Dáil debates

Tuesday, 1 June 2021

Saincheisteanna Tráthúla - Topical Issue Debate

Child Abuse

10:15 pm

Photo of Maurice QuinlivanMaurice Quinlivan (Limerick City, Sinn Fein) | Oireachtas source

I want to express my disappointment that the Minister, Deputy Foley, is not present. I thank the Minister of State, Deputy Madigan, for dealing with the matter.

I have raised the issue of redress for victims of historical abuse in Irish national schools numerous times in my five years as a Deputy. I have spoken specifically in regard to survivors of sexual abuse at Creagh Lane national school in Limerick. I am deeply frustrated by the glacial pace of progress on this issue so we can imagine the frustration of the survivors. To quote Professor Conor O’Mahony, the Government special rapporteur on child protection, he recently stated that we are quick to criticise other countries who ignore international law but our Government has openly flouted a decision of the European Court of Human Rights on its liability for sexual abuse for seven and a half years and counting.

It is disgraceful how long these men have been waiting for answers. In 2009, their abuser was convicted but they were excluded from any redress. In 2014, Louise O'Keeffe won her case in Europe. The fact that she had to bring her own State to the courts of Europe is a shame on all of us. The men from Creagh Lane travelled to Brussels in 2017 with the then MEP, Liadh Ní Riada, and myself, and they highlighted their case at the European Parliament to a number of MEPs. In 2018, the Government of the day had to be defeated in a Dáil motion from Fianna Fáil to ensure that the obnoxious prior complaint requirement was waived. The then Taoiseach, Deputy Leo Varadkar, apologised to victims in July 2019. That same summer, the Minister, Deputy McHugh, stated he was happy to meet with the survivors of Creagh Lane and he said that it is what we do next that counts. What we did next was to erect new barriers to redress and no meeting has taken place.

To move on to the Thirty-third Dáil, in July 2020, I raised the issue directly with the Taoiseach, who said he would meet with the Department of Education that week with the intention of providing me with a timeline for the roll-out of a new redress scheme. In September of the same year, the Taoiseach told my party leader that we were still awaiting the outcome of the review. We are still waiting. Since then, I twice raised the issue with the Tánaiste in December 2019 and in March of this year. My party raised the issue and I subsequently wrote to the Taoiseach in March 2021 but, to date, I have not received a reply.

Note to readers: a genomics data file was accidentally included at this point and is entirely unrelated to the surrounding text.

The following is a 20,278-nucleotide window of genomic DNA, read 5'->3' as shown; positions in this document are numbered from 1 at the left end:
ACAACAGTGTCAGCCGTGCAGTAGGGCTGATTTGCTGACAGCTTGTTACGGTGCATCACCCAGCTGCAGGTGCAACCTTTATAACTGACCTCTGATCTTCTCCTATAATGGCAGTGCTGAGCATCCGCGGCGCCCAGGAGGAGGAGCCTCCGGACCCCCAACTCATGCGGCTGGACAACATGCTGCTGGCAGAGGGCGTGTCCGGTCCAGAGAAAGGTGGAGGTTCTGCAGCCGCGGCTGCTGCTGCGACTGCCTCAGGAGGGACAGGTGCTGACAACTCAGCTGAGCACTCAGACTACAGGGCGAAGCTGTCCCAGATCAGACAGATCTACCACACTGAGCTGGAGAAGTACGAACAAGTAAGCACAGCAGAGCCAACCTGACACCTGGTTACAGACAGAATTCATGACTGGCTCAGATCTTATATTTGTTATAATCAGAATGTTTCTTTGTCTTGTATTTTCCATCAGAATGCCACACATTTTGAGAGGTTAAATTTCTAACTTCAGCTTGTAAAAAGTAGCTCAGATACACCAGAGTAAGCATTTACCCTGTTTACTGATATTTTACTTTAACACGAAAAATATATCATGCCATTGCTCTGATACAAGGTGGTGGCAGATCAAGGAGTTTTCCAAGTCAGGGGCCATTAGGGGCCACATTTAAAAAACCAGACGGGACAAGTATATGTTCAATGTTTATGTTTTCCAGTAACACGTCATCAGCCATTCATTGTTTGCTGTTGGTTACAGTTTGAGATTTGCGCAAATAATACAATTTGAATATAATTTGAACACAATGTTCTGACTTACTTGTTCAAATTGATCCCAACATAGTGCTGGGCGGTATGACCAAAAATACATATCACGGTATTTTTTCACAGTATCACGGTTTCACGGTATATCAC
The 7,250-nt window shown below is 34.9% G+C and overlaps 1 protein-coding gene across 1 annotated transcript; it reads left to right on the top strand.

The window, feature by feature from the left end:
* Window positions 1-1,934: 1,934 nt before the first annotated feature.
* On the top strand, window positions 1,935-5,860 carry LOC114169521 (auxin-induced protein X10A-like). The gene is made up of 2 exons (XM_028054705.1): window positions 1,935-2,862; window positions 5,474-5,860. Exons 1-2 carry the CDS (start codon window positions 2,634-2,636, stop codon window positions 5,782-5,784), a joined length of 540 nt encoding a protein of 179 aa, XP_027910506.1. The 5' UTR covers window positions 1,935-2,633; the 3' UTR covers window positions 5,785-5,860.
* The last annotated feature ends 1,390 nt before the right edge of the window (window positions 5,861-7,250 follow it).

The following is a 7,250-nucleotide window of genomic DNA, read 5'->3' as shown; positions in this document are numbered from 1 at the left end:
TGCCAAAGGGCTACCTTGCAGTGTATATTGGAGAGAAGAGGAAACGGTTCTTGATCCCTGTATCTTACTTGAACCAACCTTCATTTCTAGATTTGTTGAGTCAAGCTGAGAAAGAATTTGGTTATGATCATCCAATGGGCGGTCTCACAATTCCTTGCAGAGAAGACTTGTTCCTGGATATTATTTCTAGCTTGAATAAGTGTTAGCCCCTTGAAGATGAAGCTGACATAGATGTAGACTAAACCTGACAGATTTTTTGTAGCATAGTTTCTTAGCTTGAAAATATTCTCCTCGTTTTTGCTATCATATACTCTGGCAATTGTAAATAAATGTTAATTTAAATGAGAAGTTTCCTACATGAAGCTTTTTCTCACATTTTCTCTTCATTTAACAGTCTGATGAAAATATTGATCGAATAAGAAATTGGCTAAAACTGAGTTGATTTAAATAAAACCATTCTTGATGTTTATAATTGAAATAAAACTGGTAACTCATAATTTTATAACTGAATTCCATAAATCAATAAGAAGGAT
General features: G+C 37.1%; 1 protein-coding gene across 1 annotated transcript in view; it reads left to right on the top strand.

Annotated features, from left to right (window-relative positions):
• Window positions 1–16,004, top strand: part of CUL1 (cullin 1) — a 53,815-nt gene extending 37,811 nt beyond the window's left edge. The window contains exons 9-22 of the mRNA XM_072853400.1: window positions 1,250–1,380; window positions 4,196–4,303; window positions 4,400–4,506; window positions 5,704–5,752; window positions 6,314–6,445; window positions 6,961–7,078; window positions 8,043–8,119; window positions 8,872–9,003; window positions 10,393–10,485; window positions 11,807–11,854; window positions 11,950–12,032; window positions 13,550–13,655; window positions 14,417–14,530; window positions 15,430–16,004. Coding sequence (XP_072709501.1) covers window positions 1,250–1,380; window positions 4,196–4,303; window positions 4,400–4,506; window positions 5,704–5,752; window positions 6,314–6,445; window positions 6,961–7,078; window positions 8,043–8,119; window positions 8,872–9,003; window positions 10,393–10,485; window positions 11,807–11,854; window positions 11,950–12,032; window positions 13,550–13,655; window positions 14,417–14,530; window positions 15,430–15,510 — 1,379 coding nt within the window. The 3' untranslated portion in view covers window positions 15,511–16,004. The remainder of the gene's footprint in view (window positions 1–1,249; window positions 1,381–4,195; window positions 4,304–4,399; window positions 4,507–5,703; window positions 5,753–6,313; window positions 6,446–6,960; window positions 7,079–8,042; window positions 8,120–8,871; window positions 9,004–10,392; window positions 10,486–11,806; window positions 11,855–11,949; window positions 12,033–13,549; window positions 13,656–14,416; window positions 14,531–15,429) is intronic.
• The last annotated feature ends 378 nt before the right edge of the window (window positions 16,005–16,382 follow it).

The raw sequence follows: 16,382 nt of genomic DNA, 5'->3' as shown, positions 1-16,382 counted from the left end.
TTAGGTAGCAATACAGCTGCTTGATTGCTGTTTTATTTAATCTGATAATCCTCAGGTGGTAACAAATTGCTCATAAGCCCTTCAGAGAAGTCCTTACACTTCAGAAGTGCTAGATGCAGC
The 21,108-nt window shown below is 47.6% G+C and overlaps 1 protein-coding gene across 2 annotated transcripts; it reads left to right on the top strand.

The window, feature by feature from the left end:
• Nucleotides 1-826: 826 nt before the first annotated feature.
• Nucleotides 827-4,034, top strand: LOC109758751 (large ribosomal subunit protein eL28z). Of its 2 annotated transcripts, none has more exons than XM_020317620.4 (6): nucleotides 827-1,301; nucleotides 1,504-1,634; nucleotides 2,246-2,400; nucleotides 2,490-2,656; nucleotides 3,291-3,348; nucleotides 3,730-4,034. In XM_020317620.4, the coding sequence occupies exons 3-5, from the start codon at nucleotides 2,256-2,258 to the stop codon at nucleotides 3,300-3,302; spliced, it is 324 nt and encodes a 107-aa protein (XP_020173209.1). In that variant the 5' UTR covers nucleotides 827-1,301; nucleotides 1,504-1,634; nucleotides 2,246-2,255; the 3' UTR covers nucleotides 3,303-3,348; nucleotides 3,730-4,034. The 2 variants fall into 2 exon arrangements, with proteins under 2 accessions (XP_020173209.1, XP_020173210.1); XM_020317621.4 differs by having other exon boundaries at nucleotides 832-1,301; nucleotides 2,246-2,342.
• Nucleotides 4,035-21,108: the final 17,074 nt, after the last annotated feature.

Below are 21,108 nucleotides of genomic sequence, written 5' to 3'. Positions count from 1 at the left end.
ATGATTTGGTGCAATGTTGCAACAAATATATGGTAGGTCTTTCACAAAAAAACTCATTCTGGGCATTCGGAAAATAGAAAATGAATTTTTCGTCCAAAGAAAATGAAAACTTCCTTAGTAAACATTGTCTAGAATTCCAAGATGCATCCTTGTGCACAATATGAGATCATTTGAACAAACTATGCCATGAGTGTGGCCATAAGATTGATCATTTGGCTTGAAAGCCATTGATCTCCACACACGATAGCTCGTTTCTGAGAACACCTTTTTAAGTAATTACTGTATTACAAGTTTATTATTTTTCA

They are no longer young men. Their childhood and youth was stolen from them by their abuser. Those who were abused did not just suffer in childhood and this violent intrusion affected many throughout their lives. For some, there were family breakdowns and they were robbed of an education. They carry the ramifications of this evil with them every single day. They were children and now they are ageing men. Some, unfortunately, are not with us anymore as they have passed away. They do not have time to wait for an outcome. They should not have to wait this long for a decision on redress. This is about a sense of closure to the trauma they have lived with for their entire adult lives. These men feel utterly abandoned by the State. Is it any wonder when we consider how callously the State has treated them?

In 2015, an ex gratiapayment was offered but claimants were required to prove a prior complaint of sexual abuse had been made. This was impossible. Thankfully, in 2019, Mr. Justice Iarfhlaith O'Neill reviewed this and deemed it to be a wrong interpretation which closed off redress to many sexual abuse survivors. In the Dáil in 2019, the then Taoiseach, Deputy Leo Varadkar, made an apology to the survivors on behalf of the State. It was important and long overdue. The apology was appreciated by the survivors and suggested to them that action would follow. I stated as much in my remarks to the House that this action and work was needed. It is now June 2021, 23 months later, and there has been no progress at all on including these men in the redress scheme.

There should not have been a need for review for the former pupils of Creagh Lane. Their abuse was proven in court and the onus of prior complaint has been rightly removed, yet these men had to fight for every inch they have travelled on this journey towards justice. They have been outside the gates of Leinster House protesting, they have had to talk about these painful incidents with the media and they have travelled to Brussels to highlight their mistreatment. The State made Louise O'Keeffe jump through the courts system before she was provided with justice. Is the Department playing a new game? To take almost two years to complete a review suggests it is. I ask the Minister to use the weight of her position to fast-track this review or to intercede directly to ensure redress is provided to the former pupils of Creagh Lane.


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